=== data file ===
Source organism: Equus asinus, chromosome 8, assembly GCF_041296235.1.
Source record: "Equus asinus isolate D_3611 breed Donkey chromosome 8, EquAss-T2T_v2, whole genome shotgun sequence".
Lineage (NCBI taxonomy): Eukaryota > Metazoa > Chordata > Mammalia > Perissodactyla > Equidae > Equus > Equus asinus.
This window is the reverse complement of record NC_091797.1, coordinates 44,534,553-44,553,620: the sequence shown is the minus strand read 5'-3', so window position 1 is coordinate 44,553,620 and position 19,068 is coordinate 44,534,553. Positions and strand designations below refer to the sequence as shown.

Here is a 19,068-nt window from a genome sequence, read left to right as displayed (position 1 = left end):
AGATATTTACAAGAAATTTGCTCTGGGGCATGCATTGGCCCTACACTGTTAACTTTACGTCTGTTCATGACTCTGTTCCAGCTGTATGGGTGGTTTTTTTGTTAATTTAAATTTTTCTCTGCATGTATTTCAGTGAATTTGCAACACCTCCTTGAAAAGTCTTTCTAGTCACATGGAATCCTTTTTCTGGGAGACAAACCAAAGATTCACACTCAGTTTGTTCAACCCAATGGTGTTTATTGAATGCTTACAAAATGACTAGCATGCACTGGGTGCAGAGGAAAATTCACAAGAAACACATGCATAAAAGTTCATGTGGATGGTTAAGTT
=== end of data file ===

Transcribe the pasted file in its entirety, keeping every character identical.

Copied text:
Source organism: Equus asinus, chromosome 8, assembly GCF_041296235.1.
Source record: "Equus asinus isolate D_3611 breed Donkey chromosome 8, EquAss-T2T_v2, whole genome shotgun sequence".
Lineage (NCBI taxonomy): Eukaryota > Metazoa > Chordata > Mammalia > Perissodactyla > Equidae > Equus > Equus asinus.
This window is the reverse complement of record NC_091797.1, coordinates 44,534,553-44,553,620: the sequence shown is the minus strand read 5'-3', so window position 1 is coordinate 44,553,620 and position 19,068 is coordinate 44,534,553. Positions and strand designations below refer to the sequence as shown.

Here is a 19,068-nt window from a genome sequence, read left to right as displayed (position 1 = left end):
AGATATTTACAAGAAATTTGCTCTGGGGCATGCATTGGCCCTACACTGTTAACTTTACGTCTGTTCATGACTCTGTTCCAGCTGTATGGGTGGTTTTTTTGTTAATTTAAATTTTTCTCTGCATGTATTTCAGTGAATTTGCAACACCTCCTTGAAAAGTCTTTCTAGTCACATGGAATCCTTTTTCTGGGAGACAAACCAAAGATTCACACTCAGTTTGTTCAACCCAATGGTGTTTATTGAATGCTTACAAAATGACTAGCATGCACTGGGTGCAGAGGAAAATTCACAAGAAACACATGCATAAAAGTTCATGTGGATGGTTAAGTT